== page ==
The first time I stepped in the batting cage it looked as if I was lost. Before the knee injury I would step in the cage with no fear holding the bat as if I felt invincible; I felt as if the pitcher could not throw a pitch by me. I would step in the batter’s box, and I was able to hit the ball no matter where it was pitched. After rehabbing my knee, I found myself looking at strikes and swinging almost as if I was blind. Finally starting to have good contact on the ball I started to have my confidence back and I started becoming the former baseball player that I used to be. Now it was time to step back on the ice where I tore my ACL. Almost a year out, and I had no clue how the first skate would be. I took a few strides, and my knee was still holding strong. Scared to stop I felt like the person that played in the movie The Mighty Ducksthat had all the speed in the world but could not stop to save his life. I had a long road ahead of me to become the player that took me years to be in the first place. With all the work that I have already put into my knee, I knew that it was only a matter of time until I was back. Long hours of training took me to where I am now playing hockey for McKendree University. My baseball career did not keep going, but my hockey career became my life. I now had to focus on my future while I still had my childhood dream come true. I still had one of my sports while giving up the other for the education.
Finally coming back to the player that I was taught me that the only way to keep going was not to look back on the past but to look forward on the great achievements that will happen from hard work and the mindset that I was here for a reason. I had to reconstruct my whole life to become who I am now. The doctor had to reconstruct my knee, I had to go through the rehab, and finally figure out how to become someone that I was not anymore. With all the work that I have put in my knee, I learned that I will have to give one hundred percent from here on to keep my life going in the right direction.
By Austin McEwen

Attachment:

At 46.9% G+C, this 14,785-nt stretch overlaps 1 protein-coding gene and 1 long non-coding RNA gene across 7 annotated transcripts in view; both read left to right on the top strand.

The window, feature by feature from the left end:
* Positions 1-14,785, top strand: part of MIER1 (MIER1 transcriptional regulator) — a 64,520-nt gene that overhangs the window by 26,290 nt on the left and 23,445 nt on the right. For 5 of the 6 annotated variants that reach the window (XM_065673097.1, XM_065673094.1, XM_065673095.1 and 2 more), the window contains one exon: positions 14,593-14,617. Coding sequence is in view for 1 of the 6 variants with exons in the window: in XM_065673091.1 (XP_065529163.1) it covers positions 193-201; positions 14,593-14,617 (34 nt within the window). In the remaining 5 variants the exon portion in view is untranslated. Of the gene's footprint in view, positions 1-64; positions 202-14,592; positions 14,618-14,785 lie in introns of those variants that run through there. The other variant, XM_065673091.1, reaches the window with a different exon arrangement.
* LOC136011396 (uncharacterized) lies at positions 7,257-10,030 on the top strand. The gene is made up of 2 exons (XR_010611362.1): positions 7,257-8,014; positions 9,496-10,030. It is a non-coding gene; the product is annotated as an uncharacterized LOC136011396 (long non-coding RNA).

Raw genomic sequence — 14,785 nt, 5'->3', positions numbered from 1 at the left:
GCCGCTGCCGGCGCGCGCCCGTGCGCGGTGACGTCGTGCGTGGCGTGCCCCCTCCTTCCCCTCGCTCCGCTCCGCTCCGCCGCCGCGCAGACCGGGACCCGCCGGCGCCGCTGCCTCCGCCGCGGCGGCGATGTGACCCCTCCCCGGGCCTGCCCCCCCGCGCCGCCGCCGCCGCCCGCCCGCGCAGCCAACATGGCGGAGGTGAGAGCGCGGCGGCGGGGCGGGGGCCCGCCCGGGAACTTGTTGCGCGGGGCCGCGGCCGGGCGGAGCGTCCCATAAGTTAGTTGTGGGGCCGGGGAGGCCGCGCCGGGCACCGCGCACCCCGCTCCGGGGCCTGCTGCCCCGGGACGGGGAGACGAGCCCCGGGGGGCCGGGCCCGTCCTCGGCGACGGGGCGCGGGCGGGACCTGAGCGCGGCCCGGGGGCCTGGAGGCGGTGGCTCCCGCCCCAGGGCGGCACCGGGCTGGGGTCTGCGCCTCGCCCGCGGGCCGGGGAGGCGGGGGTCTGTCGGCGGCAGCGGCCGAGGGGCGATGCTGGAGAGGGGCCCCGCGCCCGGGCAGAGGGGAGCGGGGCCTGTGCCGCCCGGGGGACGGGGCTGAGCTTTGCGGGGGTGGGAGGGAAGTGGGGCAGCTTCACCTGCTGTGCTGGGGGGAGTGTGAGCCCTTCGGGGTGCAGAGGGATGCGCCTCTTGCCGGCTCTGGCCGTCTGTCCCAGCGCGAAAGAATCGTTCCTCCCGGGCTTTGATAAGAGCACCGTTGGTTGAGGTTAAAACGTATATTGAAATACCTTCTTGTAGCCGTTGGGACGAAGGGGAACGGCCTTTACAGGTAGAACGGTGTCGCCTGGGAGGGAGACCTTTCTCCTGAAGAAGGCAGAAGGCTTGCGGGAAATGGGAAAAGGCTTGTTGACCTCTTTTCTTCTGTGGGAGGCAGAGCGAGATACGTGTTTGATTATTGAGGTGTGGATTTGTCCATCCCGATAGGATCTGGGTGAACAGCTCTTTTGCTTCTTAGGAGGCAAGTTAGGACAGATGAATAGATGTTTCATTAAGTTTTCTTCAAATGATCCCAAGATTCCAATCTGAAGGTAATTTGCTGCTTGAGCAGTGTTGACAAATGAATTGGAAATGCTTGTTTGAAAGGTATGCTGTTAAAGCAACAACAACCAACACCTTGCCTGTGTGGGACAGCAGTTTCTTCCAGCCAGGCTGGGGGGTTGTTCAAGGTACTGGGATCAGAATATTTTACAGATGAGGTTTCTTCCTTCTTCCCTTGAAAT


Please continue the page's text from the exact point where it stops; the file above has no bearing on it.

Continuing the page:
I play hockey for McKendree, and I also love writing.
“Excuse me, your fingers are resting in my drink,” is probably what I should have said when I observed with shock, intrigue, and finally uncontrollable laughter as the man seated in front of me at the baseball game was allowing his fingers to do the walking in my iced beverage. The afternoon heat was stifling even though my friend, the ticket purchaser, assured all of us girls that we were to be seated in the shade. Now that I think of it, I don’t believe shade exists at Busch Stadium. In all honestly, the imitation spanx I was wearing underneath my t-shirt was probably not helping matters in the temperature department. Anyway, the man one row ahead did the exaggerated yawn move and then stretched his arm across the back of his date’s shoulders. The problem herein is when he then let his fingers simply drop off the back of the chair. These fingers in question immediately found refuge in my salted- rim margarita to which I had only enjoyed two sips. What comes next is the intrigue. Instead of instant recognition of the error of his ways, he allowed his pointing and middle fingers to bask in the coolness of the pale-green liquid. My eyes were now glued to this finger-drama unfolding in front of me, and I was unable to turn away. After what seemed like minutes, he finally lifted his fingers from the scene of the crime only to rub his finger pads together- in an attempt to remove the salt- in my full line of vision. Sitting a little straighter in my seat awaiting an offer of a replacement drink (to which I would have waved away) or an apology at the least, he leaned close to the woman next to him and whispered into her ear. I don’t believe the verbiage in question included romantic overtures because both sets of shoulders in front of me began shaking. They were giggling like schoolkids at my thirst’s expense, and I was finding this behavior quite contagious. I then told the tale in a soft voice to my buddies on either side of me, and the laughter found root and spread.
Keeping in mind The Love Dare’s theme of Day 1, patience, I am so grateful this was in the back of my mind. Allowing events to unfold without interruptions resulted in an entertaining, unforgettable minuet.